183 It is this irregularity in the ruining time of tools belonging to the third class which has led us to adopt a trial period of 20 minutes as being the SHORTEST RUINING TIME from which it is safe to draw any correct scientific conclusions from tests in the art of cutting metals. See paragraphs 703-704. '

184 A cutting speed which causes the tool to be ruined in a shorter period than 20 minutes is accompanied by such a high degree of heat as to produce irregularity in the ruining time; on the other hand, a speed which ruins at the end of 20 minutes is accompanied by that degree of heat at which tools, generally speaking, can be depended upon to wear uniformly. In other words, it represents the degree of heat at which a lot of uniform tools will all give out at about the same time.


185 Cutting speeds which are sufficiently slow to cause the tool to war as described in the first class are entirely too slow for economy. On the other hand, tools when run at the high cutting speeds which  produce wear of the third class last so short a time that these high speeds are entirely out of the question for daily shop use.

186 It is then with cutting speeds causing wear of the SECOND CLASS that we are chiefly concerned; as it is within this range of cutting speeds that almost all roughing tools in every day use should be run for maximum all-round economy. CUTTING SPEEDS OF THIS CLASS ARE REFERRED TO AS “ ECONOMICAL SPEEDS” on “ MOST ECONOMICAL srasos. ” Our experiments, therefore, have been practically confined to a study of cutting speeds of the second class.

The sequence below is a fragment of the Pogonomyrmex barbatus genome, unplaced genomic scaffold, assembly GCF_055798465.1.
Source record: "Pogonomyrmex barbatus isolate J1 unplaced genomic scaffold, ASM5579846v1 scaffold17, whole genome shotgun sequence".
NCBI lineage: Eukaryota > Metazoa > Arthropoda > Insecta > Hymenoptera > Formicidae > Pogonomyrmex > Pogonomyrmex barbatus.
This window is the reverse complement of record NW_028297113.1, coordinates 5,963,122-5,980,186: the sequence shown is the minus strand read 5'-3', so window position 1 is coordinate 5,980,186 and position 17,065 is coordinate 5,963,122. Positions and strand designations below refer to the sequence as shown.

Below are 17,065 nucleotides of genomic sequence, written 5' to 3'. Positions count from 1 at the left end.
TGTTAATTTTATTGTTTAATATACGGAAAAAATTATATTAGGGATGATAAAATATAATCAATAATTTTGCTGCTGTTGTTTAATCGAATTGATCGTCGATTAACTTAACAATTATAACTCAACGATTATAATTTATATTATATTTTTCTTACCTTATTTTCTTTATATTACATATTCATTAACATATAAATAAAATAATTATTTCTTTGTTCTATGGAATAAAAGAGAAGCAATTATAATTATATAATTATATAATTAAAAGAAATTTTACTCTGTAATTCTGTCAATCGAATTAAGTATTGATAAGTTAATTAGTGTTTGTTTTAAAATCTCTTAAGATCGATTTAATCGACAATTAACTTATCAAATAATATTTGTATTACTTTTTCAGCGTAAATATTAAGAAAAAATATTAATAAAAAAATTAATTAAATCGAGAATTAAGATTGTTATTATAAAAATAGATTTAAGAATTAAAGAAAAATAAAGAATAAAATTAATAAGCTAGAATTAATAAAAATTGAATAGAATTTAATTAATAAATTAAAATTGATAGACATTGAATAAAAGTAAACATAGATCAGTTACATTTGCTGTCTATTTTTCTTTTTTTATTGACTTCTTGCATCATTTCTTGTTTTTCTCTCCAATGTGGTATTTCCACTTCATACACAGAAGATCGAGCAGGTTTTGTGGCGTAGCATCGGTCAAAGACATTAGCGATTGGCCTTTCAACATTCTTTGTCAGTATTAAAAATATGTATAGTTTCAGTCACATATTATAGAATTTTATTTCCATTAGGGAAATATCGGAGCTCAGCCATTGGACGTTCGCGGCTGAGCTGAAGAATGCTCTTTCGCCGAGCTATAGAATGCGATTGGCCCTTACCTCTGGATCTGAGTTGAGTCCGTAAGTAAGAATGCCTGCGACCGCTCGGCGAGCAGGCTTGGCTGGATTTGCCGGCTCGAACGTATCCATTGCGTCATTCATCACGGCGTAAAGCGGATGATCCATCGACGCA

187 By referring to paragraph 701, and Folder 15, Table 105, it will be noted that a cutting speed which will cause a given tool to be ruined at the end of 80 minutes is about 20 per cent slower than the cutting speed of the same tool if it were to last 20 minutes. By referring also to paragraph 717, it will be noted that, on the whole, we have concluded it is not economical to run roughing tools at a cutting speed so slow as to‘ cause them to LAST FOR MORE THAN ONE AND ONE-HALF HOURS  without being reground. Tools which are ruined in one and one-half hours, however, are still within the second class as far as the causes for wear are concerned; and the wear of tools of the second class may be again referred to as being during the greater part of the life of the tool similar to the wear of the first-class tools, in which the heat is not sufficiently great to materially soften the lip surface. In the second class, however, the cutting speeds are so high as to cause the lip surface of the tool to gradually become rougher, and rougher, and as this surface roughens, the heat increases so that in their final wearing out, say, during the last five to fifteen minutes of their life, tools of the second class wear in a manner similar to those of the third class. Thus it is seen that wear in tools of the second class is a combination of the type of wear of the first class with the type of wear of the third class, the first class type of wear extending through the greater part of the time that the tool is cutting.